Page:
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Thread: "Thinning behind the edge"?

  1. #21
    Senior Member cclin's Avatar
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    Quote Originally Posted by NO ChoP! View Post
    I'm still a firm believer that many are too quick to remove a bunch of metal. Why thin and sharpen so frequently? Does ones knife really need a full progression starting all the way down to low grit full thinning every week? I like to try and do as little metal removal as possible, increasing my knifes longevity. I do agree that some knives need a bit of tuning, and thinning is all part of upkeep; that being said, I only resort to a full progression when my actual bevel has deteriorated, which takes a ton of abuse to achieve. Usually touch ups will get me through for a very, very long time.
    Totally agree!! I've seen many thinned knives with mess up blade geometry.
    Charles ***[All statements I made here only my personal opinion and nothing more!]*** & Please bare with me for my crappy English!!

  2. #22
    I don't know guys.... It really could be ok depending on how he sharpens... I have knives I've thinned at least once a week and they are still around after almost 8 years. Just because you're thinning doesn't mean you have to be removing a ton of metal... It could be just a bit each time... Just enough to keep the knife right where you want it geometry-wise

  3. #23
    Is there something particular you look for when you can say that you've remove enough metal when thinning? Is there going to be a burr too?

  4. #24
    i just eyeball it... a large part of being good at sharpening is having experience using the knives (or getting great feedback from someone who uses them), so you know what will work for a particular steel, HT, intended use, etc. Thinning doesnt always have to create a burr (and in many cases doesnt), but it is possible to thin so much as to create a burr. It just depends on what you are trying to do and how thin you want to go.

  5. #25
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    +2 for the diagram

  6. #26
    Senior Member labor of love's Avatar
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    Quote Originally Posted by Talim View Post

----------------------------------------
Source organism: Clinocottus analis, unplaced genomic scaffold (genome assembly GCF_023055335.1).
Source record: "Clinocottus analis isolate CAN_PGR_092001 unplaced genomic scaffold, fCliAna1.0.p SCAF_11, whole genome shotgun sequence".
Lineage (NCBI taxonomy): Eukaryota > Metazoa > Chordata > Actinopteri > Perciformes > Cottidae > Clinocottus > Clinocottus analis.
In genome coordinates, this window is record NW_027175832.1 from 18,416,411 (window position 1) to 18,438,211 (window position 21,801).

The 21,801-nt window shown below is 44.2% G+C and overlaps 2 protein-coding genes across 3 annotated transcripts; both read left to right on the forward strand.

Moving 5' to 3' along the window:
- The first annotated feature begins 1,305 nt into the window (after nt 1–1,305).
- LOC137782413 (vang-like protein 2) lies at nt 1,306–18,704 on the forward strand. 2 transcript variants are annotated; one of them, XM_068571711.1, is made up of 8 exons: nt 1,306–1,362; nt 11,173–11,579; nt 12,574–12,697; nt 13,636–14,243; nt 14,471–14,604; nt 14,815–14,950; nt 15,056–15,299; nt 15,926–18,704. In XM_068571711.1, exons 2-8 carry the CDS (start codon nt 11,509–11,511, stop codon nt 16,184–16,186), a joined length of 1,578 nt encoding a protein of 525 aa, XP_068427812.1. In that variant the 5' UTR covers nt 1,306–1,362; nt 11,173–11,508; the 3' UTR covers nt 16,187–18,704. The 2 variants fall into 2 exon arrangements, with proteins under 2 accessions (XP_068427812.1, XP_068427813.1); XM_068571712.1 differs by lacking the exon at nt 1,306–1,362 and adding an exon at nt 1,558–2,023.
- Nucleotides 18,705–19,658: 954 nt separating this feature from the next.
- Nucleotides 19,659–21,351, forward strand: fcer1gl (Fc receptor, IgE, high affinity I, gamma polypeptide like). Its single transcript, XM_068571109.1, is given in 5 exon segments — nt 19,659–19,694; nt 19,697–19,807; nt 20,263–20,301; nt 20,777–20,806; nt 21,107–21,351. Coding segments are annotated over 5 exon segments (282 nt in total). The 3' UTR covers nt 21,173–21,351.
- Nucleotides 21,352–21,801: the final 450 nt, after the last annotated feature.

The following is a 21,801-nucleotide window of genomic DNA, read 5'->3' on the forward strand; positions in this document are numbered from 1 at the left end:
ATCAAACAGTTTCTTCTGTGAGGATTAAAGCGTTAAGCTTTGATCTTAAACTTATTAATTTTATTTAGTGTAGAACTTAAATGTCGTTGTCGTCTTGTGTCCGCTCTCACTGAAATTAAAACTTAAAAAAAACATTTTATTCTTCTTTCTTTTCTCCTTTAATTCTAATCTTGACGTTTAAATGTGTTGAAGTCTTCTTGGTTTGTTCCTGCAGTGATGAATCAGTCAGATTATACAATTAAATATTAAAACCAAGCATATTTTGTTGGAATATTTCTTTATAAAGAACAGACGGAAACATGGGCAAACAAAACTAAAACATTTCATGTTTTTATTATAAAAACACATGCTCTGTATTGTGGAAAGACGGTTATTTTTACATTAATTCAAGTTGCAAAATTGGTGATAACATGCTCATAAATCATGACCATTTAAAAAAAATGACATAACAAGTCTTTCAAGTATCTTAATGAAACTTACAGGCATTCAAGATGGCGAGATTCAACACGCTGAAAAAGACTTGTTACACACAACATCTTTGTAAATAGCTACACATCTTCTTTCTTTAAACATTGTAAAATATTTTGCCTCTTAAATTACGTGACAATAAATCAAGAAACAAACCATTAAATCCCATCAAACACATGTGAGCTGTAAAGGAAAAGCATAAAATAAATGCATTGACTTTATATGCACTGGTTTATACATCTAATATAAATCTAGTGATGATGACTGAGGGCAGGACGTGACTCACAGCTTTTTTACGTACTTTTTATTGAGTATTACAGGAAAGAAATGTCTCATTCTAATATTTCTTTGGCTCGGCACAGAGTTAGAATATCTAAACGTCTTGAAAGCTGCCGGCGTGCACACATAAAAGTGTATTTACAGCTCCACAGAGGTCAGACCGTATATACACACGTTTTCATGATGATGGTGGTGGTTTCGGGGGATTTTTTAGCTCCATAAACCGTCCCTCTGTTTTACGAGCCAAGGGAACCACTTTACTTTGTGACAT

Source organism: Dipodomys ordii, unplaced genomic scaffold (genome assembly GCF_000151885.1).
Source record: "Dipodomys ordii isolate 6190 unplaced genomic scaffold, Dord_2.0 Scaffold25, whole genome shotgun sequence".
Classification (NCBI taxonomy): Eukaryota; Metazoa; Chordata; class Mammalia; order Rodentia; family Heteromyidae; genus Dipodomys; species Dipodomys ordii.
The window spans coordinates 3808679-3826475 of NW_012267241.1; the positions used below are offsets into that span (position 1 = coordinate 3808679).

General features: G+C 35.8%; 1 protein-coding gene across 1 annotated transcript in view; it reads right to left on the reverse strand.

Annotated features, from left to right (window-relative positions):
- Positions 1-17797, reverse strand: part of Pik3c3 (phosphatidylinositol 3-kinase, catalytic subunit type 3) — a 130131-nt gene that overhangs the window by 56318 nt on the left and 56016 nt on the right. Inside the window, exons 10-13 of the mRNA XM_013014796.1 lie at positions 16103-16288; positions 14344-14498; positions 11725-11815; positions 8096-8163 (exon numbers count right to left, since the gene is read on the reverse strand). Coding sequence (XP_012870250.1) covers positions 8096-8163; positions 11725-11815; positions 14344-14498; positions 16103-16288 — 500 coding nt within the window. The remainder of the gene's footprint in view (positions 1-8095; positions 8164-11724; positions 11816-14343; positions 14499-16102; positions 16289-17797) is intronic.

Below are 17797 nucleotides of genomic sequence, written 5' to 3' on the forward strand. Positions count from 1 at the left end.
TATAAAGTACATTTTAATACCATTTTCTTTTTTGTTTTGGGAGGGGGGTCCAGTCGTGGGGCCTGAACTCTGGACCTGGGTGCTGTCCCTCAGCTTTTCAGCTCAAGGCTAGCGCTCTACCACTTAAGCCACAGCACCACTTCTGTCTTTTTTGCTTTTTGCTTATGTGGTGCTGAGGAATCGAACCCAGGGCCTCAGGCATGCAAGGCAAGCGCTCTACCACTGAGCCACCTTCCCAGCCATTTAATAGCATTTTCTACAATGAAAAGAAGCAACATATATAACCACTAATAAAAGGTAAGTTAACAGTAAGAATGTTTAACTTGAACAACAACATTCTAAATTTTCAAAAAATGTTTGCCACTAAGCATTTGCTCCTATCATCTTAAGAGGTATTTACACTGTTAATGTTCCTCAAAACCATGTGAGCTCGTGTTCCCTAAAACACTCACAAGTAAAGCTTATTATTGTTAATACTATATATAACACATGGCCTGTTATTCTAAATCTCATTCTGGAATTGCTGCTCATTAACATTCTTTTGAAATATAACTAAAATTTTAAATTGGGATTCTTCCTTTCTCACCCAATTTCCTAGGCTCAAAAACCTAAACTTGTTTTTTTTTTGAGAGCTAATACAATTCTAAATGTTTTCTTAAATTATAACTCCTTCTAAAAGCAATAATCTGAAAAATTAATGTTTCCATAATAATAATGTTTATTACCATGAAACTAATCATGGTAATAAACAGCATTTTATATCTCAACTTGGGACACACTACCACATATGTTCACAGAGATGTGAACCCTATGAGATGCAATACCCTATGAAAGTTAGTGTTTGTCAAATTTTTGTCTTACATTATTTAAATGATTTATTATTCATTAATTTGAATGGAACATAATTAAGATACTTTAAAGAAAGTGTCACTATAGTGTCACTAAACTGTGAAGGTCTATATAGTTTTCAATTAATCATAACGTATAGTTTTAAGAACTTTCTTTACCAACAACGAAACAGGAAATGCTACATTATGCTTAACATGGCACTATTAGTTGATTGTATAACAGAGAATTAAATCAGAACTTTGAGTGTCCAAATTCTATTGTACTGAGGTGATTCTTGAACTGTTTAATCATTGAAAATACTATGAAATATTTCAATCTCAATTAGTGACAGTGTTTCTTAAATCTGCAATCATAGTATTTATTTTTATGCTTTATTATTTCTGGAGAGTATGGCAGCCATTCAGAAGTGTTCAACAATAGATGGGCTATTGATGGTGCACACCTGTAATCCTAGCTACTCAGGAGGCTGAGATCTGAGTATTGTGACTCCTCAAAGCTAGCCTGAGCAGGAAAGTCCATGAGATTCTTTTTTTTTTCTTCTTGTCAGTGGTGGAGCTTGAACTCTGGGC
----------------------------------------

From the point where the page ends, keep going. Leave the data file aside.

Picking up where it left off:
Is there something particular you look for when you can say that you've remove enough metal when thinning? Is there going to be a burr too?
    i alway thin for a few minutes then cut something to test, and then thin some more...until it feels right.

  7. #27
    Assuming you are not screwing up the geometry by thinning, how does repeated thinning reduce the life of the knife? Rarely ever are you hitting the edge while thinning, the knife isn't going to get shorter. It will get shorter from sharpening, but not thinning. It will get just get skinnier. When you go on a diet, you lose weight, you don't get shorter.
    "God sends meat and the devil sends cooks." - Thomas Deloney

  8. #28
    Senior Member Mucho Bocho's Avatar
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    Quote Originally Posted by JohnnyChance View Post
    When you go on a diet, you lose weight, you don't get shorter.
    I'm not sure if you were trying to be funny Johnny but that cracked me up.

    One thing you can give and still keep...is your word.

  9. #29
    Senior Member stevenStefano's Avatar
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    Quote Originally Posted by JohnnyChance View Post
    Assuming you are not screwing up the geometry by thinning, how does repeated thinning reduce the life of the knife?
    It'll make it more flexible surely? If you're used to a knife with no flex, once is starts to happen it could limit the tasks you use it for and once it starts flexing unless you reduce the height of the blade, it's only gonna get worse

  10. #30
    Quote Originally Posted by stevenStefano View Post
    It'll make it more flexible surely? If you're used to a knife with no flex, once is starts to happen it could limit the tasks you use it for and once it starts flexing unless you reduce the height of the blade, it's only gonna get worse
    That depends on the grind of the rest of the knife really. On a knife with a convex/blended diamond cross section, what you do to the edge isn't really going to be relevant for a good, long time....probably not till long after you've turned the thing into a filet knife. The same for an 'I' type grind like a Takeda. Even if you eventually make it a 'T' grind, that T is going to still provide the majority of the stiffness.

    Mostly the knives that would be affected are truly even flat grinds.

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